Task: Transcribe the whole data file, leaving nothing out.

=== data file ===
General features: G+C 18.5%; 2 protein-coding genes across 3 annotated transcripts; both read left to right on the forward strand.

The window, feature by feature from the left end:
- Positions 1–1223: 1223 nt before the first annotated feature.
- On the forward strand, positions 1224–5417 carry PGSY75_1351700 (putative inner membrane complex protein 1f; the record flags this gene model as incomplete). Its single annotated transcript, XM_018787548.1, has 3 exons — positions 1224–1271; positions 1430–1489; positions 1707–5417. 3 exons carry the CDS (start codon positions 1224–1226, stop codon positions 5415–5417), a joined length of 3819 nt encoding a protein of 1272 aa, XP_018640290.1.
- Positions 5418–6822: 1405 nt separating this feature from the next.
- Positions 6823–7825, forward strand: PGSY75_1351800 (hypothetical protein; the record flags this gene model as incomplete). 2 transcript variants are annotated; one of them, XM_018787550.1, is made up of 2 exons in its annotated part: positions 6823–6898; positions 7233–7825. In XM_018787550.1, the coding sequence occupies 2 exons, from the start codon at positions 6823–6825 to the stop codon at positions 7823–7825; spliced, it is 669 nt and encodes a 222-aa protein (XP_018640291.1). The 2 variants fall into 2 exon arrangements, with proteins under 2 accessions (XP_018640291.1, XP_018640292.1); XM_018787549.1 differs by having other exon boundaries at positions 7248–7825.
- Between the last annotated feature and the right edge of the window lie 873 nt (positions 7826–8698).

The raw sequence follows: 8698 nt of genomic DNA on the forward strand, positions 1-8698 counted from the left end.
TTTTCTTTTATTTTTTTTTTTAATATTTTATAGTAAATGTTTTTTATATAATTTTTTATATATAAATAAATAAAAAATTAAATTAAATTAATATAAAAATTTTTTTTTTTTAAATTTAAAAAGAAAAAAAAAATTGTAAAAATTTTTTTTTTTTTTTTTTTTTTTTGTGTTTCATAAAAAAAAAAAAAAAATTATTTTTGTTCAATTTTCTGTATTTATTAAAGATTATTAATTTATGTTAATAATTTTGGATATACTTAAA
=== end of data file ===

General features: G+C 18.5%; 2 protein-coding genes across 3 annotated transcripts; both read left to right on the forward strand.

The window, feature by feature from the left end:
- Positions 1–1223: 1223 nt before the first annotated feature.
- On the forward strand, positions 1224–5417 carry PGSY75_1351700 (putative inner membrane complex protein 1f; the record flags this gene model as incomplete). Its single annotated transcript, XM_018787548.1, has 3 exons — positions 1224–1271; positions 1430–1489; positions 1707–5417. 3 exons carry the CDS (start codon positions 1224–1226, stop codon positions 5415–5417), a joined length of 3819 nt encoding a protein of 1272 aa, XP_018640290.1.
- Positions 5418–6822: 1405 nt separating this feature from the next.
- Positions 6823–7825, forward strand: PGSY75_1351800 (hypothetical protein; the record flags this gene model as incomplete). 2 transcript variants are annotated; one of them, XM_018787550.1, is made up of 2 exons in its annotated part: positions 6823–6898; positions 7233–7825. In XM_018787550.1, the coding sequence occupies 2 exons, from the start codon at positions 6823–6825 to the stop codon at positions 7823–7825; spliced, it is 669 nt and encodes a 222-aa protein (XP_018640291.1). The 2 variants fall into 2 exon arrangements, with proteins under 2 accessions (XP_018640291.1, XP_018640292.1); XM_018787549.1 differs by having other exon boundaries at positions 7248–7825.
- Between the last annotated feature and the right edge of the window lie 873 nt (positions 7826–8698).

The raw sequence follows: 8698 nt of genomic DNA on the forward strand, positions 1-8698 counted from the left end.
TTTTCTTTTATTTTTTTTTTTAATATTTTATAGTAAATGTTTTTTATATAATTTTTTATATATAAATAAATAAAAAATTAAATTAAATTAATATAAAAATTTTTTTTTTTTAAATTTAAAAAGAAAAAAAAAATTGTAAAAATTTTTTTTTTTTTTTTTTTTTTTTGTGTTTCATAAAAAAAAAAAAAAAATTATTTTTGTTCAATTTTCTGTATTTATTAAAGATTATTAATTTATGTTAATAATTTTGGATATACTTAAA